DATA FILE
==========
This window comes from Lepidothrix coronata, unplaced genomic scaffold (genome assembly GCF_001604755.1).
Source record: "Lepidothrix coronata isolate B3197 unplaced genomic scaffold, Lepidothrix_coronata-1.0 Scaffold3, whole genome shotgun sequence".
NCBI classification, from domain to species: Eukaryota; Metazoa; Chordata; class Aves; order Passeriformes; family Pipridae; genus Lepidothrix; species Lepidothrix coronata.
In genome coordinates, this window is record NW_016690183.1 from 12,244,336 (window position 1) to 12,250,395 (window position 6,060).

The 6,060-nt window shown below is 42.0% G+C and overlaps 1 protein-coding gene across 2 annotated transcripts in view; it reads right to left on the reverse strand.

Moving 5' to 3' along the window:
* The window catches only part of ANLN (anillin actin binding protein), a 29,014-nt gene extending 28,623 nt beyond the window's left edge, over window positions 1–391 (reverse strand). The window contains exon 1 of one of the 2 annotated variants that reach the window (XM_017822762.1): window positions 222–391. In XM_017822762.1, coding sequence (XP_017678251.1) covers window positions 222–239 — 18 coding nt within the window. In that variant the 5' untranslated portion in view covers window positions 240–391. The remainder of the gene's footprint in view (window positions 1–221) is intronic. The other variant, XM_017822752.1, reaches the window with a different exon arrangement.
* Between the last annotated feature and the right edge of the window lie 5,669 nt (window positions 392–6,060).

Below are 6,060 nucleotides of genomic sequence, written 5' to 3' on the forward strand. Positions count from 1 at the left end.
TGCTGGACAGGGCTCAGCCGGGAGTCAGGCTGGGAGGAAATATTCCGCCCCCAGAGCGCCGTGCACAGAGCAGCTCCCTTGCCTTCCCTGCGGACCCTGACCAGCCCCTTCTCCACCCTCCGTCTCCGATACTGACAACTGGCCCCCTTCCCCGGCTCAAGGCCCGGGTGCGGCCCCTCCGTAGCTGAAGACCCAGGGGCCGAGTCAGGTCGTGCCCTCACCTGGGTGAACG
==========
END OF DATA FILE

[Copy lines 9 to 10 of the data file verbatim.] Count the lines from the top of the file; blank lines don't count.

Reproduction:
Below are 6,060 nucleotides of genomic sequence, written 5' to 3' on the forward strand. Positions count from 1 at the left end.
TGCTGGACAGGGCTCAGCCGGGAGTCAGGCTGGGAGGAAATATTCCGCCCCCAGAGCGCCGTGCACAGAGCAGCTCCCTTGCCTTCCCTGCGGACCCTGACCAGCCCCTTCTCCACCCTCCGTCTCCGATACTGACAACTGGCCCCCTTCCCCGGCTCAAGGCCCGGGTGCGGCCCCTCCGTAGCTGAAGACCCAGGGGCCGAGTCAGGTCGTGCCCTCACCTGGGTGAACG